Coffee, Cake, and Free Bus Tickets: Finnish Town Rewards Residents If They Reduce Their Carbon Emiss
Finnish town Lahti residents are given rewards such as bus tickets, coffee, or cake should they have reduced carbon emissions.
Reduced Carbon Emission with Rewards
The initiative was made possible because of a project called "Citicap," funded by the EU. A Lahti resident is provided with an app that allows them to track carbon emissions as they move around: whether they are driving a car, using public transport, riding a bike, or walking.
A "carbon allowance" is allocated for each person every week. The app tracks the carbon emissions from the user's mobility. Users with less than their allocated carbon allowance are rewarded with "virtual euros."
These rewards may be used for swimming, getting free bus tickets, free bike lights, or a slice of cake and even a coffee.
For a highly dependent town on cars, the project aims that by 2030, the use of vehicles in Lahti is reduced by sustainable transport modes into half. For now, Lahti scores 44 percent.
(Photo: Pexels) Residents of Finnish town Lahti are given rewards such as bus tickets, coffee, or sliced cake should they have reduced carbon emissions.
Carbon Allocation for Reduced Carbon Emission
Each participant is allocated a weekly carbon "budget" based on their circumstances.
According to the project's head of research, Ville Ususitalo, an average person in Lahti emits 21 kilograms (46 pounds) of CO₂ in a week, and the app hopes to reduce these by encouraging users to use public transport or by instead to cover 12 miles of their usual travel.
Researchers are trying to figure out if huge rewards could encourage citizens not to use their cars more often.
"It's possible to earn two euros if your mobility emissions are really low," Uusitalo said. The project, however, plans to increase the amount tenfold in autumn.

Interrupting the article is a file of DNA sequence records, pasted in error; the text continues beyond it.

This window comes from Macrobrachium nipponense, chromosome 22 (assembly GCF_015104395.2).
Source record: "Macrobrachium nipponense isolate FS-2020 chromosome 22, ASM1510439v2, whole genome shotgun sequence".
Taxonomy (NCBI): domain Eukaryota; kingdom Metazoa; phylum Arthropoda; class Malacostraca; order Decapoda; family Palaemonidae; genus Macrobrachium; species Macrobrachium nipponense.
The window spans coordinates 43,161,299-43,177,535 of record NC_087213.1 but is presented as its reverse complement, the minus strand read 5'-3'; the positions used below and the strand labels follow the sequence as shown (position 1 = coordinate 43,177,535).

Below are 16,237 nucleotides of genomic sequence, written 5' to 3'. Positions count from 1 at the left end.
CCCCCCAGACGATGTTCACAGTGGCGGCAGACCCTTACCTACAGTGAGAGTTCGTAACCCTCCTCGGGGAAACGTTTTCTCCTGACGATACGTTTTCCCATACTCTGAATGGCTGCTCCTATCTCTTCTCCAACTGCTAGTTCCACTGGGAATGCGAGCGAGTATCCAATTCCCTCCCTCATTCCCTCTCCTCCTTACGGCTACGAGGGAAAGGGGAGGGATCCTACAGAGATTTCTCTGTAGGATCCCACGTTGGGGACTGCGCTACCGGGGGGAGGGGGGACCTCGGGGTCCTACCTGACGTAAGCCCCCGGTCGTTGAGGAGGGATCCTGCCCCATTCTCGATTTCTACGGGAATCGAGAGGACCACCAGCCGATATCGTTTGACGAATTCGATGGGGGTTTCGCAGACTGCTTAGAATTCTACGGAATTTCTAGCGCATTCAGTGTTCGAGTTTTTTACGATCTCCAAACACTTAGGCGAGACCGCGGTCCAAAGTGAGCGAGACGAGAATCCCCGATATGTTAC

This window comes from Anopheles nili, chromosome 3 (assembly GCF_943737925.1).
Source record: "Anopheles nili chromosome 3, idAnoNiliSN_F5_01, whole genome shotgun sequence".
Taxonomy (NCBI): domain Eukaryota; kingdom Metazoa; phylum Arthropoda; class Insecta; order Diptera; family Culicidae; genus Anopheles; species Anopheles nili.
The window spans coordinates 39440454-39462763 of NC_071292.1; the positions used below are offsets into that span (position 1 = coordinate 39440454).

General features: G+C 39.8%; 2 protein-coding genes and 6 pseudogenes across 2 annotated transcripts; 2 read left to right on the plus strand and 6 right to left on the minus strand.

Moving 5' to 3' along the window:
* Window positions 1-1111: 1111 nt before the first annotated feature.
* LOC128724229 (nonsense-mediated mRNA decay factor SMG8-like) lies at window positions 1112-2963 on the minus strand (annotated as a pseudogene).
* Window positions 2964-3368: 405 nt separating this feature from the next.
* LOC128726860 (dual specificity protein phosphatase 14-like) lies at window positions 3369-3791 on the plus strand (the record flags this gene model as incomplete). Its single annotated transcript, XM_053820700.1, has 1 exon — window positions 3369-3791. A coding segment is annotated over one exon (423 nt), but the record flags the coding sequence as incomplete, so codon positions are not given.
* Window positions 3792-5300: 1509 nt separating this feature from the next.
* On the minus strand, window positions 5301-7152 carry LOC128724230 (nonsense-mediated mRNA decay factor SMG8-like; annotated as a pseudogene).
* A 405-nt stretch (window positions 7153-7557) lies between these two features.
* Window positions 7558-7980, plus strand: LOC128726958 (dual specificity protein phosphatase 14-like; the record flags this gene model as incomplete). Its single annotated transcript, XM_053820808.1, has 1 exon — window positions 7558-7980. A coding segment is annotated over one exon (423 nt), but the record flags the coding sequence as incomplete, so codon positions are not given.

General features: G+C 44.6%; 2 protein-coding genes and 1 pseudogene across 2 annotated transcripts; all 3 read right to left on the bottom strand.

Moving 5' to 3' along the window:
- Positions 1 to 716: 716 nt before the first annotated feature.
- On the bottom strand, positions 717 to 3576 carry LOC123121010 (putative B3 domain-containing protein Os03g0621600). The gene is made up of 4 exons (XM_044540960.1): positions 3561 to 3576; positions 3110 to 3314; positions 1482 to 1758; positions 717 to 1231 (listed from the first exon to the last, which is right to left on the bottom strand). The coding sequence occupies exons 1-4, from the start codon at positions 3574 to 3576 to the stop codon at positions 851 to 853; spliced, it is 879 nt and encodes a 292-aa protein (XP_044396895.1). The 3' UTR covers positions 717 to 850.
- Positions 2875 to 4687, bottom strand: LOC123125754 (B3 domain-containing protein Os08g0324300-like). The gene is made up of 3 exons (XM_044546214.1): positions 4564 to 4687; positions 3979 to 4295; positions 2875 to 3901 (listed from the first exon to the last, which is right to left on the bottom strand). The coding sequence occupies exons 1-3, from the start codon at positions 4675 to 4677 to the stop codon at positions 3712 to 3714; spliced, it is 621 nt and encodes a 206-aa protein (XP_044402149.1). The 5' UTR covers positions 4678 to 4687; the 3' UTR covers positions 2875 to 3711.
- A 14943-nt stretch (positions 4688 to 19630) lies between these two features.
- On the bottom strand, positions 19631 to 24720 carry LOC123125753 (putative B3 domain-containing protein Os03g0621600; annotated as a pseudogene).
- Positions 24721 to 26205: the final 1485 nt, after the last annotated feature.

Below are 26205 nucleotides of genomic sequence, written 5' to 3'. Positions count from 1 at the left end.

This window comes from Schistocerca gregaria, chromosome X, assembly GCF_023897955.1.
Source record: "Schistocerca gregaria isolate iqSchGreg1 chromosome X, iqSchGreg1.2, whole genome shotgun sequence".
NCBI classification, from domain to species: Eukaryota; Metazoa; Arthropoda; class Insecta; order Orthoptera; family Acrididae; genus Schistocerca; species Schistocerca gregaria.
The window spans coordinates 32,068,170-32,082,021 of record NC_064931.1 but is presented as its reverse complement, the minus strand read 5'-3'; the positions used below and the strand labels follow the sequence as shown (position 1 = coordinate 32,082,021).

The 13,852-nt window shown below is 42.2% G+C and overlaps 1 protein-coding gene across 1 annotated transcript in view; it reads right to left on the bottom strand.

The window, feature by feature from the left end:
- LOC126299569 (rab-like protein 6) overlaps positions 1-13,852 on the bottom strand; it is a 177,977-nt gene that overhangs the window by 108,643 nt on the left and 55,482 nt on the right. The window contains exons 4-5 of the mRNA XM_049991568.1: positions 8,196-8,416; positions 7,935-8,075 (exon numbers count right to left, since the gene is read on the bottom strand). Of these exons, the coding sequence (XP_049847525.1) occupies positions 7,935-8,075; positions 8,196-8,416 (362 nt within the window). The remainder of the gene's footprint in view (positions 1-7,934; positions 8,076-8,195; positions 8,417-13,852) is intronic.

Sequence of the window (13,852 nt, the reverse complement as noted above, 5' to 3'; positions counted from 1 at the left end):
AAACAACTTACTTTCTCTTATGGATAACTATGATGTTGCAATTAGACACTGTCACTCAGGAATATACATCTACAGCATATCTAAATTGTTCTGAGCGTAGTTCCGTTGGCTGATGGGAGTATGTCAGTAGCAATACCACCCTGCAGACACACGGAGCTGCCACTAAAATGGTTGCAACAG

The project aims to develop an innovative method to encourage eco-friendly behavior using a personal carbon trading system that may be replicated in other cities.
According to Anna Huttunen, the Citicap project manager, CitiCap has gained interest in Europe, the U.S., and Canada. It is patterned from the EU's carbon trading system scheme.
In the mentioned scheme, companies and governments are provided with carbon credits and are using more than their allocated amounts must pay, or they can sell any surplus should they emit less.
The lockdown led to a dramatic drop in car journeys. Thus, the app's impact cannot be assessed yet, but the project will continue collecting data next year.
For now, the project reports that 2,000 residents have downloaded the app, while 200 are active users at a time.
The project shows that residents found it interesting to track their emissions, Huttunen said.
However, some critics raise the privacy implications of the app as it records all their travel. But City council worker Mirkka Ruohonen, an active app user, says, "I think all the apps that I use collect some information."
Huttunen assured that the app meets the EU's data regulations, and external parties are not allowed to analyze the data.
The app creators hope that rewards such as this can help people reduce other carbon-emissions such as food and other consumptions in the future.
Lahti is eyed to be awarded as the "European Green Capital" for initiatives such as this.